Pub. date: 2006 | Online Pub. Date: September 15, 2007 | DOI: 10.4135/9781412952453 | Print ISBN: 9780761930297 | Online ISBN: 9781412952453 | Publisher:SAGE Publications, Inc.About this encyclopedia
Kevin D. Hunt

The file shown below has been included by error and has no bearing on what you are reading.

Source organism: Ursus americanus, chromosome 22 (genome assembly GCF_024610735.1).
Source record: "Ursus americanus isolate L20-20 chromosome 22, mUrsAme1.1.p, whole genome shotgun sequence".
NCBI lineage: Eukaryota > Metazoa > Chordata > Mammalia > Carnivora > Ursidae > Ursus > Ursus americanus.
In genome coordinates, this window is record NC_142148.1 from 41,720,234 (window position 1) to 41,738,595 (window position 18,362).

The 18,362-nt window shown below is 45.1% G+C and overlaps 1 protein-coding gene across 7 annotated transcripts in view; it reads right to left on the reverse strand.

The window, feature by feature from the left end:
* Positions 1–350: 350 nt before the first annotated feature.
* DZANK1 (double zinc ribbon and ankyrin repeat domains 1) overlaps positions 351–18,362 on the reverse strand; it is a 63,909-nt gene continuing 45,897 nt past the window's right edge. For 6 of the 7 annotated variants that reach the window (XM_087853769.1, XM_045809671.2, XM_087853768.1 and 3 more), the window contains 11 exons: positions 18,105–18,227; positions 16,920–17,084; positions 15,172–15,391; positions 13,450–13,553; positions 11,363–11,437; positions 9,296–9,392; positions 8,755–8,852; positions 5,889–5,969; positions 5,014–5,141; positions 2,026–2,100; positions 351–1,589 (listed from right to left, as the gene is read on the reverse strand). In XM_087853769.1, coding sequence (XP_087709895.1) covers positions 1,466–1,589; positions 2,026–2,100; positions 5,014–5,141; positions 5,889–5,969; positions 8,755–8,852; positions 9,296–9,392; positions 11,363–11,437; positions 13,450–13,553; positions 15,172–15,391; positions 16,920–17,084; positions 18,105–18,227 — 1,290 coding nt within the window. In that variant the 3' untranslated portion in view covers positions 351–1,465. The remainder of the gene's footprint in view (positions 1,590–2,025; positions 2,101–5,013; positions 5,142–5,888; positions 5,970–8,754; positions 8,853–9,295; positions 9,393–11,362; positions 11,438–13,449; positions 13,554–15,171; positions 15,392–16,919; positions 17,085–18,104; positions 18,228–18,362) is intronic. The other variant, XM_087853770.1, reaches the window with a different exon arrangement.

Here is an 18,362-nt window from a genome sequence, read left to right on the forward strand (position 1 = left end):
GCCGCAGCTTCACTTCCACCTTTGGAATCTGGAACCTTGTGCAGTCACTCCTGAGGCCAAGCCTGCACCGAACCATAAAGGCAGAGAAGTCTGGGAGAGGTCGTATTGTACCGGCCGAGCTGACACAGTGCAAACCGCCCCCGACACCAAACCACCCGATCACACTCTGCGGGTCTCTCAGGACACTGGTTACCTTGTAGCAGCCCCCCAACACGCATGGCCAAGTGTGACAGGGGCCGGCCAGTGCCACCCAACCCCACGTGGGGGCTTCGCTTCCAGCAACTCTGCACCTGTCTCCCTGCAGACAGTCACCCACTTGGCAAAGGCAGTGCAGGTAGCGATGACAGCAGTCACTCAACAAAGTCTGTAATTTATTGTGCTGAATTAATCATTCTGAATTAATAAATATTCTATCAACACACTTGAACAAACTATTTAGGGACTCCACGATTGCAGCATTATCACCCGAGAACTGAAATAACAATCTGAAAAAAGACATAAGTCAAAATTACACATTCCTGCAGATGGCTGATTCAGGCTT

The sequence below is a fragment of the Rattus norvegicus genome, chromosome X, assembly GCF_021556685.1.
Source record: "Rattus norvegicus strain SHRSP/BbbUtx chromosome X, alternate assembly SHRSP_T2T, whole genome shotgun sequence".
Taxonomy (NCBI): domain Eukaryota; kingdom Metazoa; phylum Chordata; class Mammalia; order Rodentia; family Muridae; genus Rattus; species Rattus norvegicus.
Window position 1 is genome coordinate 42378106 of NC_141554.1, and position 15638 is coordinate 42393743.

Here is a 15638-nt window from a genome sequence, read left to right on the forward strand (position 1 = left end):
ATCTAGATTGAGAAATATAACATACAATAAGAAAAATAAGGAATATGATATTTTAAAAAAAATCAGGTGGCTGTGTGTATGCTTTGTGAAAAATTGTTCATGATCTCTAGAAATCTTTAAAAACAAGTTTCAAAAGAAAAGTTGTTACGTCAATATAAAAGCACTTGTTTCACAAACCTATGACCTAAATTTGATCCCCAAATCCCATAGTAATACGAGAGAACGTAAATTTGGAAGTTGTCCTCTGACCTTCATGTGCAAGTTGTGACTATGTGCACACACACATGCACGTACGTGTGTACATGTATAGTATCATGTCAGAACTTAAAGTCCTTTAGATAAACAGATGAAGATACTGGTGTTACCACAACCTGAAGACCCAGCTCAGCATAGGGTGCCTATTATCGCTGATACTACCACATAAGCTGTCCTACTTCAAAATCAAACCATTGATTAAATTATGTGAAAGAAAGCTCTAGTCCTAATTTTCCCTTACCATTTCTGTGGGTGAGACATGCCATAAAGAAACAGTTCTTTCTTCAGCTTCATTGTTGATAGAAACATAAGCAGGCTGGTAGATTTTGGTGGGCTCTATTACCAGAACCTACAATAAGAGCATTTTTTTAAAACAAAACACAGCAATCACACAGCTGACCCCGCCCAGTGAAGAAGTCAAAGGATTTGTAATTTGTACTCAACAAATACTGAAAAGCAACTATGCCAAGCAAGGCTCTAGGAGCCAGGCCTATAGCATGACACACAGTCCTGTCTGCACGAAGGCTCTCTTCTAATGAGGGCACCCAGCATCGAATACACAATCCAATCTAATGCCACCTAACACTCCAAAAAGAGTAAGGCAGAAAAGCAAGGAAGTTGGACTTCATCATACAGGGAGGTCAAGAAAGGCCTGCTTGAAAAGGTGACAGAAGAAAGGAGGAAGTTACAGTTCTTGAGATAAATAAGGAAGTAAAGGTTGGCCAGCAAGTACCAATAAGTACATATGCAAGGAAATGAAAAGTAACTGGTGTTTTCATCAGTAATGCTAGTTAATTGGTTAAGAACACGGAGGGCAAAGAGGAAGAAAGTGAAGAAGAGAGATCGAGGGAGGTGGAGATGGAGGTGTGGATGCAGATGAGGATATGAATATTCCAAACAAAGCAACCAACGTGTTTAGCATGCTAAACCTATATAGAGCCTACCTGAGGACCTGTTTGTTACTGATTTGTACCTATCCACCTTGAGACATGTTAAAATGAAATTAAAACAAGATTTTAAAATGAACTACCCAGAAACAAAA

Among living primates, only humans are bipedal. It is not certain when this unique feature emerged, but it must have been before the 3.6 million-year-old Laetoli footprints were made. Although the prints were not made by completely modern feet, they are unequivocally the prints of bipeds. They are the impressions of feet that lacked a distinctive human rounded ball, or swelling, at the base of the great toe, that had no well-defined arch, and that retained ever so slightly divergent great toes. Somewhat later in time, the well-known 2.9 million-year-old Australopithecus afarensis Lucy fossil is the earliest human ancestor to display the clear skeletal hallmarks of bipedalism. Earlier fossils are either not yet described or lack the two most diagnostic parts, the pelvis and the distal (i.e., lower) femur. Despite the paucity of fossils near the beginning of the human lineage, most paleontologists regard bipedalism as the earliest distinctively human ...